Why you should care about ransomware attacks even for irrelevant internet-connected systems, and how to use duplicity with AWS S3 to create ransomware-resistant backups.
I don't have strong opinions on Facebook - I'm not even a user anymore - but I think that the "like/dislike" mania is going a bit too far. I've read yesterday that an engineer was fired from Facebook for having a YouTube channel, but that's beyond the scope of
How to start with machine learning? Some serious, yet practical, suggestions.
This story has been boiling in my head since long; today I chose to (finally) publish it. Long story short: in order to use a certain application, I should not need to understand how to use the language or its packaging ecosystem. Delivery and distribution is a relevant part of
There's one pattern that, nowadays, I find amusing; the productivity mantra is repeated everywhere. Everybody wants to get more productive, every company is trying to make their employees more productive. Robotics, AI: everything calls for it. From Wikipedia: Productivity describes various measures of the efficiency of production. A productivity measure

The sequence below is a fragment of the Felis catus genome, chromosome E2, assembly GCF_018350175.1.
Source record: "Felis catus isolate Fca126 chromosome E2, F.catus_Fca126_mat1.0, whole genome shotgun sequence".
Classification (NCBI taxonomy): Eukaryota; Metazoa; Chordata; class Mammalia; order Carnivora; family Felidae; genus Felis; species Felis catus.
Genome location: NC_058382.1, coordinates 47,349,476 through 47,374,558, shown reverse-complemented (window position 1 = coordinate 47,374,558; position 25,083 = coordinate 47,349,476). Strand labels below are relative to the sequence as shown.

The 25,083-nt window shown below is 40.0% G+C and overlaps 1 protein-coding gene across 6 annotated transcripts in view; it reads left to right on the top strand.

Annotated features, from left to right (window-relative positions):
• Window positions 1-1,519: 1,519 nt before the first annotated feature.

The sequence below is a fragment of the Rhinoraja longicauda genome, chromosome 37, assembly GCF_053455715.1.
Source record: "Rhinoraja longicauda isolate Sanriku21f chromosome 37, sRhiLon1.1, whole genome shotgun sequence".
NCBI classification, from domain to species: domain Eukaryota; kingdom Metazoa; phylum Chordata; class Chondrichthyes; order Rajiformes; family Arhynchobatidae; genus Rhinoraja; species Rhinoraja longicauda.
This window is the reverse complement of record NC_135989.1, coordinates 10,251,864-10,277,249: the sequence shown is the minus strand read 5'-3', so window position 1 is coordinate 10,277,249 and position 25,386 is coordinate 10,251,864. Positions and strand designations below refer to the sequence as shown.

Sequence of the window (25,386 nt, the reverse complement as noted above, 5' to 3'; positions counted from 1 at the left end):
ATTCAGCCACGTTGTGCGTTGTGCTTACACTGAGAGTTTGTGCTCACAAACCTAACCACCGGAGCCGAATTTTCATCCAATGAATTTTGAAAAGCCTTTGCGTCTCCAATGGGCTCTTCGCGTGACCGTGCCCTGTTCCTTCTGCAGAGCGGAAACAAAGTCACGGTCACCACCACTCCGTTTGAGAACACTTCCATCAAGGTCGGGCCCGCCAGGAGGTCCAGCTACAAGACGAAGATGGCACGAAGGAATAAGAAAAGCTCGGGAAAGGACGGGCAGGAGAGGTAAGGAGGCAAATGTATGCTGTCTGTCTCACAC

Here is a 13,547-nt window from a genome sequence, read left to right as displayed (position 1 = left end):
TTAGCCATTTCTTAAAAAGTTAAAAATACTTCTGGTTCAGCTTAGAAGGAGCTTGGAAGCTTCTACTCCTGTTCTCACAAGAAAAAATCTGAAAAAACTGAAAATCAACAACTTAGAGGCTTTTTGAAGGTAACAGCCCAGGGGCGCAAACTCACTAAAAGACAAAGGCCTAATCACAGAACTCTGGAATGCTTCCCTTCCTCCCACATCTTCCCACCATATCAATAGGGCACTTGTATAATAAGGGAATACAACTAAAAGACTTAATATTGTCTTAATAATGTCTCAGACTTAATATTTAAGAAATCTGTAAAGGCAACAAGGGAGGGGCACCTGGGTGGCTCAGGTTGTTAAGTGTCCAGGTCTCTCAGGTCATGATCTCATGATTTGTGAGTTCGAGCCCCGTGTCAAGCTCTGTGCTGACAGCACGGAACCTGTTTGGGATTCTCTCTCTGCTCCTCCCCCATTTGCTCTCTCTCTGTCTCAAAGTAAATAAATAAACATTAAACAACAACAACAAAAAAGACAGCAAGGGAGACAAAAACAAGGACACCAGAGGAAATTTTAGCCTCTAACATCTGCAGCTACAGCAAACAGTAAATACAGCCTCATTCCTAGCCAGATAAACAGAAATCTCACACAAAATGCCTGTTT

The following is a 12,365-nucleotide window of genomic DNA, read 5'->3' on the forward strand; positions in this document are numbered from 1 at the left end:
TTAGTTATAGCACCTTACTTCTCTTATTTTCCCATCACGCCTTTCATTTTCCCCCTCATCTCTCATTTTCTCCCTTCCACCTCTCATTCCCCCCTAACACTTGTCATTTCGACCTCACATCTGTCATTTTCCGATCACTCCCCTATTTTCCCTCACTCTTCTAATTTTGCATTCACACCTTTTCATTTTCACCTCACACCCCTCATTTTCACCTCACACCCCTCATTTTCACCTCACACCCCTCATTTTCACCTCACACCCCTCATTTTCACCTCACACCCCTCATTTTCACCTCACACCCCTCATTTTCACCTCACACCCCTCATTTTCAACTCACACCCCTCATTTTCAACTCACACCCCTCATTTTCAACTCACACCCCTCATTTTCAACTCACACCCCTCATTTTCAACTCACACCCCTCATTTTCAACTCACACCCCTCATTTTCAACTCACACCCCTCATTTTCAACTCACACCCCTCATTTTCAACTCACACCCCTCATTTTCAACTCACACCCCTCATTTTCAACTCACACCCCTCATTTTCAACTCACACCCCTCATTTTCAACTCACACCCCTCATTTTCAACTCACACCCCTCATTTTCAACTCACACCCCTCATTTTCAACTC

Every time I'm doing some data crunching on the command line, I find myself juggling between sed, awk, sort, uniq, etc. While I like the UNIX way of having one tool doing one thing well, I sometimes find it slightly boring to put all the tools together, sometimes stretching their
This is something I get asked quite a lot, so I wanted to write a piece about it. This is an extract from the manpage from GNU grep: NAME grep, egrep, fgrep, rgrep - print lines matching a pattern SYNOPSIS grep [OPTIONS] PATTERN [FILE...] grep [OPTIONS] [-e PATTERN]... [-f FILE]
The internet is getting noisy. Too noisy. Having grown up in the nineties, with 56k dial-up, I sometimes struggle to understand how little I'm accomplishing today with all the bandwidth I can leverage. There were some key factors that made the old internet so productive, by the way, and many
There seems to be a common belief about computer science: people either get it, or don't get it. A recent paper by the University of Toronto, Evidence That Computer Science Grades Are Not Bimodal, dispels such myth. The paper even suggests some explanations for this myth: teaching failure. We don't
Really. Stop (ab)using just strings and integers! Yes, they're the building blocks of whatever you do. But if you abuse them, you're not taking full advantage of your Object Oriented programming language. Let me explain with some concrete example. For the sake of conciseness, I'll use Python here, but